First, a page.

It is still too soon for me to summarize the contributions of the current regime. As I stated earlier it remains un-delineated, meaning that it is not quite clear where it is going. What is its economic program for Ethiopia? Is the developmental state still in vigor? What is the regime’s position on human and civil rights on the ground? Most importantly, is it guided by Medemer or by Oromummaa. The two hardly seem to be compatible! Is the constitution still functional, or does it remain a source of suggestion and not of enforcement? Where is Ethiopia going? It is really unclear!
I could have done, in the same manner as I have done only in part in this piece, list also the colossal damages each has done to the Ethiopian people. However, the intention of this piece was only to indicate what needs to be changed, avoided, and reformed. Also, what needs to be encouraged to advance the interests of the ordinary citizen and the good of the nation. As I would like to reiterate, there is no need for a nicely packaged ideology to follow, there is indeed no intrinsically better or worse political ideology, if conceived in good faith and for the good of society. What we need for Ethiopia, of for that matter for any nation, as I have already stated at the beginning, is that we commit pragmatically to maximize the security of the individual and the state, create from ground up a justice system that is a-political, professional, and solely accountable to itself and the people. To establish a public service that has genuinely in mind to serve the people and not itself. In the economy, we need to strike a middle road between individualistic capitalism and state capitalism. Finally, we need to sustain a thriving free press, and allow complete religious freedom without constant government interference.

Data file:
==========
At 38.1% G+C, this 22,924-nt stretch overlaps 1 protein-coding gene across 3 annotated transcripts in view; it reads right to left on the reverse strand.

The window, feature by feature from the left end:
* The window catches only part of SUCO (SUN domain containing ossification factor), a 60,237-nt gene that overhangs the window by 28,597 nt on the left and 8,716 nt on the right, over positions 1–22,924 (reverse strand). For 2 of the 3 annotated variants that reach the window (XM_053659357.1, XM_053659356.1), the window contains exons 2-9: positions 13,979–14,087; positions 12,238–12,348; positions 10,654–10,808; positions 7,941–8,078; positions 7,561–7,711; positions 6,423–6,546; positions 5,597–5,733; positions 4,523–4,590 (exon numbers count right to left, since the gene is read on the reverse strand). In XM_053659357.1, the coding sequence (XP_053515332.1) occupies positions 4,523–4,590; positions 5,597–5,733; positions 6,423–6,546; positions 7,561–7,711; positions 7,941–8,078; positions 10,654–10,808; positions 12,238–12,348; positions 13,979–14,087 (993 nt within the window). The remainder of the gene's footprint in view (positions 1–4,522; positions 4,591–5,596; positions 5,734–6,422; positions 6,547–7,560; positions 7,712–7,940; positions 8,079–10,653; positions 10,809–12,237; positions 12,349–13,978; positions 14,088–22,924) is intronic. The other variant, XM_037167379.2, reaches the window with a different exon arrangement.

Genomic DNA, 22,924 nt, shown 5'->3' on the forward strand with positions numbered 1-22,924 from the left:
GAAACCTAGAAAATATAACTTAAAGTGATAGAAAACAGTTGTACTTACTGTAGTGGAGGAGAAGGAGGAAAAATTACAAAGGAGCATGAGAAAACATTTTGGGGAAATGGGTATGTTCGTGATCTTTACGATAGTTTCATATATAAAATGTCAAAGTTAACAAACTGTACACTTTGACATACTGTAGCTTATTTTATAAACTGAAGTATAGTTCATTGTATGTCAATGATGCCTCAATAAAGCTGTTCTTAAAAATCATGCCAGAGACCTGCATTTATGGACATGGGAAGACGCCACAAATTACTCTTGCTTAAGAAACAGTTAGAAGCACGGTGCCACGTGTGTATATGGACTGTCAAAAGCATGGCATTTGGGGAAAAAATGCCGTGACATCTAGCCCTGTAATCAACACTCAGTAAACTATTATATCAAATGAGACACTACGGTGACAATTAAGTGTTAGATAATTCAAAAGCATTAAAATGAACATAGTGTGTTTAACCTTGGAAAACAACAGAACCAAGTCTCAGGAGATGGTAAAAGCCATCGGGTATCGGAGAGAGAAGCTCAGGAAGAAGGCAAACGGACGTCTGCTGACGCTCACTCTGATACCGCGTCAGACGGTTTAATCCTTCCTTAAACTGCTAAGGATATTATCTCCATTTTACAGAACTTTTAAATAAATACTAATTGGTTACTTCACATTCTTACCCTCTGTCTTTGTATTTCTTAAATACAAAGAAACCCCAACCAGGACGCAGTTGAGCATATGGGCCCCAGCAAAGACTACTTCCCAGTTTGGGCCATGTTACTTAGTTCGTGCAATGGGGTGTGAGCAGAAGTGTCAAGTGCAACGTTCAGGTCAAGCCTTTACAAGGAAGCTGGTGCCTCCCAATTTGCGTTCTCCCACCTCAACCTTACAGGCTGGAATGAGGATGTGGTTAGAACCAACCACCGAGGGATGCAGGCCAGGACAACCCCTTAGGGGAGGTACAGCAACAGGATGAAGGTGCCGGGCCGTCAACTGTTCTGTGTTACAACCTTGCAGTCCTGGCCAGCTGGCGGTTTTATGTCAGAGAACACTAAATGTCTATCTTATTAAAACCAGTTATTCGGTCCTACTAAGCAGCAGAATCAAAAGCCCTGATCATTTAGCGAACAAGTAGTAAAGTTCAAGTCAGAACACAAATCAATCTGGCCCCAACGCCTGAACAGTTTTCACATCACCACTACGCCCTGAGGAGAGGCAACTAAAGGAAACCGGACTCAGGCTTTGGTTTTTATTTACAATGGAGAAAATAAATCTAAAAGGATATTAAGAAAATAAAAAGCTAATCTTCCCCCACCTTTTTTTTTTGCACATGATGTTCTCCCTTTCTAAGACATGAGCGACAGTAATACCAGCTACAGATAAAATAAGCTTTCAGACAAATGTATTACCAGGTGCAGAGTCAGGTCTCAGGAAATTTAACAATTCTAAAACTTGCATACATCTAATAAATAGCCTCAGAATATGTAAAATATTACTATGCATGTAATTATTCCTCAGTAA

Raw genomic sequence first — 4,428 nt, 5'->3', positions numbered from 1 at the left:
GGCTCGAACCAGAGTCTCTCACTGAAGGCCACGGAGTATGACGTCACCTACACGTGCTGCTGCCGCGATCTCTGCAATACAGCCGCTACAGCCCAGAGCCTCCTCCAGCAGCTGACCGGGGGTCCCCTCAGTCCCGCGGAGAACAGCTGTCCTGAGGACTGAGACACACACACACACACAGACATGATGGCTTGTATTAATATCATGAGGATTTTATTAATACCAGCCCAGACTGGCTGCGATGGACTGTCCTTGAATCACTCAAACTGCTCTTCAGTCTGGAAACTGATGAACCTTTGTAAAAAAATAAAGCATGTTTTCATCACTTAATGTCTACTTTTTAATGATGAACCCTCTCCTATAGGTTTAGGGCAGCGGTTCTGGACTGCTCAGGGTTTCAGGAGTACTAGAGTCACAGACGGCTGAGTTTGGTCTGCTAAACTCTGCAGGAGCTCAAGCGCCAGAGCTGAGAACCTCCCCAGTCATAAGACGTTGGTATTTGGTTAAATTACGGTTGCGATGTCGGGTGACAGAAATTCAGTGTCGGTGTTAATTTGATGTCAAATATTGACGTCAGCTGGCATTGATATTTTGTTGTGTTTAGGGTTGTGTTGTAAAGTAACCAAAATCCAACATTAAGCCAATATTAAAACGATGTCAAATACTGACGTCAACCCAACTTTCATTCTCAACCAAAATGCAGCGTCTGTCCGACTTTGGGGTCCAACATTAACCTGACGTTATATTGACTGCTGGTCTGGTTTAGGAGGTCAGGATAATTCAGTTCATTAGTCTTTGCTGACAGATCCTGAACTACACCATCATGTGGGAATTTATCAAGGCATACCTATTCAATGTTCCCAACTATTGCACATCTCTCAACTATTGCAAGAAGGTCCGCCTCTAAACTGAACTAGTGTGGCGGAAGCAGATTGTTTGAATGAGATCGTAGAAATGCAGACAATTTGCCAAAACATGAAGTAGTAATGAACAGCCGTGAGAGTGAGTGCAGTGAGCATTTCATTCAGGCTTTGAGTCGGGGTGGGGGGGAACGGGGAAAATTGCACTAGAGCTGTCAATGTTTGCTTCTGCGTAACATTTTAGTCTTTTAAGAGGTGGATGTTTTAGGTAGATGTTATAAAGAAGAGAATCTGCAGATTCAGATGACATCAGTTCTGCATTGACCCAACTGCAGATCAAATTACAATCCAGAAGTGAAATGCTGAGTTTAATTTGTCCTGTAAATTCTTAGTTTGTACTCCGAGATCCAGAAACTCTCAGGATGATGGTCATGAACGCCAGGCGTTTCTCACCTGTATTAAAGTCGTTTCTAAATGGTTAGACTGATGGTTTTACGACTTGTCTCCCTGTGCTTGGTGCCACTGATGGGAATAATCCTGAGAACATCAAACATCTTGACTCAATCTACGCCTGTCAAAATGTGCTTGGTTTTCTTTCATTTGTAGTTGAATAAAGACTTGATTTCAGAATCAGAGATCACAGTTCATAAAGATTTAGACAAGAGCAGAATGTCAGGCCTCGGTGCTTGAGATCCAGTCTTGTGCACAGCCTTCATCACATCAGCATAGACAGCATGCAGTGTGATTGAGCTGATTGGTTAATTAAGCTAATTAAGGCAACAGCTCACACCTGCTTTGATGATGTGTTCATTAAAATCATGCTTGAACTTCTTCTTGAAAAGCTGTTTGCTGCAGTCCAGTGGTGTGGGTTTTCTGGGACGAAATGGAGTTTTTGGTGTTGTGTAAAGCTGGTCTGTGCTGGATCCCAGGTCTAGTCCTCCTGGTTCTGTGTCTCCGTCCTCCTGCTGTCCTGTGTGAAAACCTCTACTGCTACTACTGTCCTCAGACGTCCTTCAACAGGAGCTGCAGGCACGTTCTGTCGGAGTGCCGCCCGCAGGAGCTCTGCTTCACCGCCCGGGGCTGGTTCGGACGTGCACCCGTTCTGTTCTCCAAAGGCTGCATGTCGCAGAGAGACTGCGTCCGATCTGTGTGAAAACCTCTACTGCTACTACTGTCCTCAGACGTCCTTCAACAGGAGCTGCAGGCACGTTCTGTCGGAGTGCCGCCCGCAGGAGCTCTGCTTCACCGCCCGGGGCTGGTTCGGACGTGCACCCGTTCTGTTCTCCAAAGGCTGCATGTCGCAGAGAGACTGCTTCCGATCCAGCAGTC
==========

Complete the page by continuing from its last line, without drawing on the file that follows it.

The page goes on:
Editor’s note : Views in the article do not necessarily reflect the views of borkena.com